Caradog has been confused with just about every Caradoc (or Caratacus) in history. In Arthurian literature he becomes a knight of the Round Table and features in a Beheading Game in his own story (Le Livre Caradoc) found in the First Continuation of Chrétien de Troyes's Perceval, or the Story of the Graal.

In the Triads, Caradog Freichfras is listed as Chief of the Elders at Arthur’s court in Celliwig, with Bishop Bedwin (Bytwini) as Chief of Bishops (TYP 1). But it is Caradog Freichfras’s son Cawrdaf that is of interest to us in attempting to untangle the plot of Camlan. In the Triads he is listed as one of the ‘Three Chief Officers of the Island of Britain’ (TYP 13). In some sources Cawrdaf is described as a saint who founded churches at Llangowdra (Ceredigion), Abererch (Llyn) and Llangoed (Anglesey). Not far from the church at Abererch can be found the Saint’s well Ffynnon Cawrdaf and a rock shaped like a seat known as Cadair Cawrdaf.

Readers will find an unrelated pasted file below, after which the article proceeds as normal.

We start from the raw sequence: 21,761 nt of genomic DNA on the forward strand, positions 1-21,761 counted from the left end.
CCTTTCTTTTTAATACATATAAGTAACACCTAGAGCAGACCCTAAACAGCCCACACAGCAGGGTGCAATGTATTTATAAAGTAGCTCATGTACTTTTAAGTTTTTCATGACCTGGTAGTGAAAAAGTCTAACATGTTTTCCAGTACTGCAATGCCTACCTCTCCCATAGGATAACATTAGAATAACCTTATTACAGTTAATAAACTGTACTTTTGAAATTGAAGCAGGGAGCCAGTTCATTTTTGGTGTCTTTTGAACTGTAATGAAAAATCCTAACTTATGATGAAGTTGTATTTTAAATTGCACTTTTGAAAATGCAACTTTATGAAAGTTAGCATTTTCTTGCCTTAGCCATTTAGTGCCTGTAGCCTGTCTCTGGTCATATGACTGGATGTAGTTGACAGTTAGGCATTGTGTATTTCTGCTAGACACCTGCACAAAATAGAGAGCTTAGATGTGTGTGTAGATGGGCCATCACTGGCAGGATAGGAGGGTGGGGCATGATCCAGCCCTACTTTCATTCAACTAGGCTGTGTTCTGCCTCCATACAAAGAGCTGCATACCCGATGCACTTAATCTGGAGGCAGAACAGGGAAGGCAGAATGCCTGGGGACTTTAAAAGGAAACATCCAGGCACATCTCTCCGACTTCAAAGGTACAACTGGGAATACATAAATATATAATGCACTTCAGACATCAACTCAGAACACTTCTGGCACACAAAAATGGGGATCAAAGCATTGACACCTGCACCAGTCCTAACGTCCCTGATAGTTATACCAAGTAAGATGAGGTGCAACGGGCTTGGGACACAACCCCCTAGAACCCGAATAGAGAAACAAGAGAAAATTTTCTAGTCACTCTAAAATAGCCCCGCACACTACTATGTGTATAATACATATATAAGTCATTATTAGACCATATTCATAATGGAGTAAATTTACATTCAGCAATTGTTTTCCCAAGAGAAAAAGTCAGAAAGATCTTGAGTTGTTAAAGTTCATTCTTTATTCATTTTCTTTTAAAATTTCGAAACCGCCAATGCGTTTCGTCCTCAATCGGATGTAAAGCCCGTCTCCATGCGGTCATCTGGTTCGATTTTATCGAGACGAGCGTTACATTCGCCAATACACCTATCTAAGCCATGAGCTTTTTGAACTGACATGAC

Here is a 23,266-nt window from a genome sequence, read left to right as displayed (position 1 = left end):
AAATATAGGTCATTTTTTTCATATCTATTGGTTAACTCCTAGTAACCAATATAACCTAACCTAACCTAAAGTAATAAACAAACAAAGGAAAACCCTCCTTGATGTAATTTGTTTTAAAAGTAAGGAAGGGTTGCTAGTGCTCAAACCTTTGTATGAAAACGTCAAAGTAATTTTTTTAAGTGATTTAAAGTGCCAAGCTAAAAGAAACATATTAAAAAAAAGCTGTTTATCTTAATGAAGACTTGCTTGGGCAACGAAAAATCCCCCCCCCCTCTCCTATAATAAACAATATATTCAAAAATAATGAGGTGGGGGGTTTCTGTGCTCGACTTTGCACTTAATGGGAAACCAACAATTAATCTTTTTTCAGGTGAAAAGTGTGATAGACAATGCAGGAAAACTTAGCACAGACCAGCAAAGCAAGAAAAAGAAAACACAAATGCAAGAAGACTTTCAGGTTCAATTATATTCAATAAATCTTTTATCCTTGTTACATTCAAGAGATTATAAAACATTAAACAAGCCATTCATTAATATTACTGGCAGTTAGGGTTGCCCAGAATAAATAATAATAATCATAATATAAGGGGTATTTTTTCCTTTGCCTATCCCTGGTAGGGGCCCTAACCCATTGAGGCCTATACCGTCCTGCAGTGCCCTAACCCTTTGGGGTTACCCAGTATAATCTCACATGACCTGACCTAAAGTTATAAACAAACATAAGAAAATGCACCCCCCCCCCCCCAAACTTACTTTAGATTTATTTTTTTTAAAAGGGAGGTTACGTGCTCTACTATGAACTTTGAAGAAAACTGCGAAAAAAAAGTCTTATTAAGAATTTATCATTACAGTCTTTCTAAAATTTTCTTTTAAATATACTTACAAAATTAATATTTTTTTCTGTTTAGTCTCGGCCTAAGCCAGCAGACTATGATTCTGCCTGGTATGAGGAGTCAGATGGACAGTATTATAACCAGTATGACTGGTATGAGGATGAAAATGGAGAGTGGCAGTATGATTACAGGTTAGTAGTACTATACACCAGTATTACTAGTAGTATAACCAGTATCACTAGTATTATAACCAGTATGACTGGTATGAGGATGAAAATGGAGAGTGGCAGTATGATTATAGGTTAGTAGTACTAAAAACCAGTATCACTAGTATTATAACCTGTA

In a late manuscript known as Bonedd y Saint (Descent of the Saints), which records the genealogical tracts of the early British Saints, Cawrdaf is listed as the father of Medrawd, in turn the father of St.Dyfnog (§.51). Another genealogical tract lists Cawrdaf as the father of Iddog, Agitator of Britain (§.88), the man who caused Camlan, the self-confessed traitor in Rhonabwy's Dream.5 Although we should be cautious in holding a high degree of confidence in these late genealogical listings, this does raise the intriguing proposition that Iddog was the brother of Medrawd. The plot thickens.

As for Iddog, we know very little; he appears mysteriously riding  across the plain of Argyngroeg, an area near Welshpool, Powys, known today as Gungrog and disappears as Rhonabwy awakes. Apart from this one tale he appears to be entirely absent from Welsh tradition. 

Another who appears in the list of Arthur’s counsellors in Rhonabwy’s Dream is Morfran son of Tegid. Morfan (Great Crow) was one of the three who survived Camlan (CaO) because he was so ugly everyone thought he was a demon.


Next >> Morfran, son of Tegid


Notes & References:
1. Rhonabwy’s Dream, from The Mabinogion, translated by Sioned Davies, Oxford, 2007.